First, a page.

The sky is your higher consciousness often referred to as your higher self or higher power. The sky contains the clouds, the wind, the weather, the planets, the stars... the universe.
Think of your higher self as your
conscious mind's portal to consciousness – or as I call it "The Energy Of Life".
For the ship to navigate and transport you it needs access to the ocean and the sky. The better that access the better your journey!
Contrary to the conventional view there is no singular "self". Which means that when you refer to "myself" you are not referring to one singular entity but a very complex amalgam of many different aspects of your self sometimes referred to as the 'internal family of selves' -also known as 'sub-personalities'.
So when we talk of myself or I, what we are really referring to
is the totality of all of it - of all of our unconscious aspects or
selves, our conscious self (plus all its resources) and our spiritual
self or higher self.
Where it all goes horribly wrong
If we work with the model that we are energetic beings existing in an energetic universe then it makes sense to understand, relate to and work with our higher self. It is the portal to, in the conventional sense, everything "out there".
However, our ego is not an energetic being but it thinks it is!
Its sphere of operation is defined by our sensory perceptions. For our ego seeing is believing, it loves to find and exploit minor differences between people, it is sneaky and always looking for ways to promote itself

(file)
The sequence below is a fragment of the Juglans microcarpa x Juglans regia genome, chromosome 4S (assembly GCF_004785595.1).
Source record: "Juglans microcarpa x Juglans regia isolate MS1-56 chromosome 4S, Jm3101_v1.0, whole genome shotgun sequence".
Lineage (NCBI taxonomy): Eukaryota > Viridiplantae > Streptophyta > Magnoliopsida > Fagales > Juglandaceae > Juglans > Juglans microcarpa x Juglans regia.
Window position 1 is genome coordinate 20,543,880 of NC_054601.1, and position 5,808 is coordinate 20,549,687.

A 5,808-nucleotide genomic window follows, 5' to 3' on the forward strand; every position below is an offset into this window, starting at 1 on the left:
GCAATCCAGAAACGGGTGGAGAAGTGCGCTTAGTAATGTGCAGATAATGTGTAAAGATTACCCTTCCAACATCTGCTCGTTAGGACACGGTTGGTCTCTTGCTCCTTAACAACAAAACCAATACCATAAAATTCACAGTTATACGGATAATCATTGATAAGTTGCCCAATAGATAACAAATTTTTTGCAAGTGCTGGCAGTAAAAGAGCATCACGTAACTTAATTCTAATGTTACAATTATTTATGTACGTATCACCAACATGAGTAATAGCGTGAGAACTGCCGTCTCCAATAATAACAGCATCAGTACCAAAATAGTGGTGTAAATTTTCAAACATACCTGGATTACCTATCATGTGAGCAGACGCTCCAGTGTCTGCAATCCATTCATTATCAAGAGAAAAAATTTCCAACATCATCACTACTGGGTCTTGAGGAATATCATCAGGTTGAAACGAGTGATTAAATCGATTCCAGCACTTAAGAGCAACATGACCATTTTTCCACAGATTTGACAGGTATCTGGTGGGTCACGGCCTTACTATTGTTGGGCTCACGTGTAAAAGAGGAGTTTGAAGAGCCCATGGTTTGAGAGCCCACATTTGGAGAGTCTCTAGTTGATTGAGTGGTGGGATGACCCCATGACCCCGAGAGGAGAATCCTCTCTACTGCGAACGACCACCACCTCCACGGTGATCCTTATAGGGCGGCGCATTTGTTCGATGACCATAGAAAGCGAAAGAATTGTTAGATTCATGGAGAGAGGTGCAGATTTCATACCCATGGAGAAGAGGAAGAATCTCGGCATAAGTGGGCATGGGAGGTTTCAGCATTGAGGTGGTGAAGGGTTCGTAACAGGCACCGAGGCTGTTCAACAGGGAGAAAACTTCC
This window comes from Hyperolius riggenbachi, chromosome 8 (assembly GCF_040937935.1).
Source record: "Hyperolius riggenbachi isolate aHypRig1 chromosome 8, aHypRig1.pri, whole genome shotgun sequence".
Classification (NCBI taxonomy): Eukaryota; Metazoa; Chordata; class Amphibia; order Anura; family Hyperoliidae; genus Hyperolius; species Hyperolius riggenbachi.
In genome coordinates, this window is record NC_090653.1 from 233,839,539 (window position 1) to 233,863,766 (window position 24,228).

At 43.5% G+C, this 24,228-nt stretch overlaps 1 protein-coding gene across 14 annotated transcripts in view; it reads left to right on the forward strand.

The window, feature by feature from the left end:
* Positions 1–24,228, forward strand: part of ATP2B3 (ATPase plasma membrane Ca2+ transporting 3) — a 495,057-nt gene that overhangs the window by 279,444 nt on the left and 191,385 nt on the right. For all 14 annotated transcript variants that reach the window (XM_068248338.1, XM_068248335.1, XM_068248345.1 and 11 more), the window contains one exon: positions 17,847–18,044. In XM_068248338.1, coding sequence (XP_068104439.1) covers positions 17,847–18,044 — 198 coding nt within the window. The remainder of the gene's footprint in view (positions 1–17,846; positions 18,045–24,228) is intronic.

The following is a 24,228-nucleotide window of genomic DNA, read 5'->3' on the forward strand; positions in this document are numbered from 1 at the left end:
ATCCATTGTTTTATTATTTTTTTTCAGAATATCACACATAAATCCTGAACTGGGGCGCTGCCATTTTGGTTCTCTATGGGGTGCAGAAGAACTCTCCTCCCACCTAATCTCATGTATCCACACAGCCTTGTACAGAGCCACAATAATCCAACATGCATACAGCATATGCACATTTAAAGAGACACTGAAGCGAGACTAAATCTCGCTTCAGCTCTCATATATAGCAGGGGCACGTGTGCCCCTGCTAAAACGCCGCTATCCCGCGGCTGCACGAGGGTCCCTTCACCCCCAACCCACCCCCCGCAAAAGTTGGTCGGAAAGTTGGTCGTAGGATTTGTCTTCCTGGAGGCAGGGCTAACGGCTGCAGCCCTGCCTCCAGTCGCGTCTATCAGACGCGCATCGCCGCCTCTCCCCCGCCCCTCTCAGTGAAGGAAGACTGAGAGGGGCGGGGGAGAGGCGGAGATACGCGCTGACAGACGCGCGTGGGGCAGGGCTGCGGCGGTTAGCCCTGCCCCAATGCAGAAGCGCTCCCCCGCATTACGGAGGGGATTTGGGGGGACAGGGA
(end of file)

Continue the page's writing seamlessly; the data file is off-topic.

Because its role is to control it thinks it
does [or should] control everything. This is, of course, a major
delusion. This is where the teachings in mainstream belief systems
of dying to the self or 'dropping the self' comes into play.
There is a common thread in several major belief systems and philosophical outlooks about the need for some form of inner realignment
The terminology and language is different, but if they all point in the same direction to what appears to be a universal or generic truth, then it is likely that is what it is.
For example, the Christian faith, especially in the teachings of St Paul, speaks of "dying to self" and allowing the spirit, or consciousness, of Christ to live through you.
Buddhists also refer to "dropping the ego" and allowing the bodhicitta [the mind of enlightenment] to develop withing you.
Both of these two phrases are Christian and Buddhist expressions of the same fundamental truth - the need to correct the inbuilt, hardwired tendency to assume that everything revolves around "me".
To take one further example, the teachings in the Tao Te Ching also point to a major realignment of how we normally function.
This is about a 180 degree shift from living MY life to a life that is lived by the Tao.
This is difficult for the natural egoic mind to comprehend as it requires a renewal of your mind based on practices, not beliefs, that will have a profound and positive effect on your life.
In summary, dying to self & dropping the ego is all about:
 Understanding the functions of your mind and your selves and developing a good working relationship with them.
 Understanding where, and why, it all goes horribly wrong because of:
This all points to the need for some form of major inner realignment whereby a greater consciousness emerges and expresses itself through us.
If what we have discussed in this article comes anywhere near to pointing to how things really are, then what could this mean for you and me?
What if all that you know and work so hard to achieve in this life, what if all that constitutes your sense of self dies when you do?
I want to close this article by referring you to an intensely personal anecdote about my experience of my father's death and the realisation that accompanied it.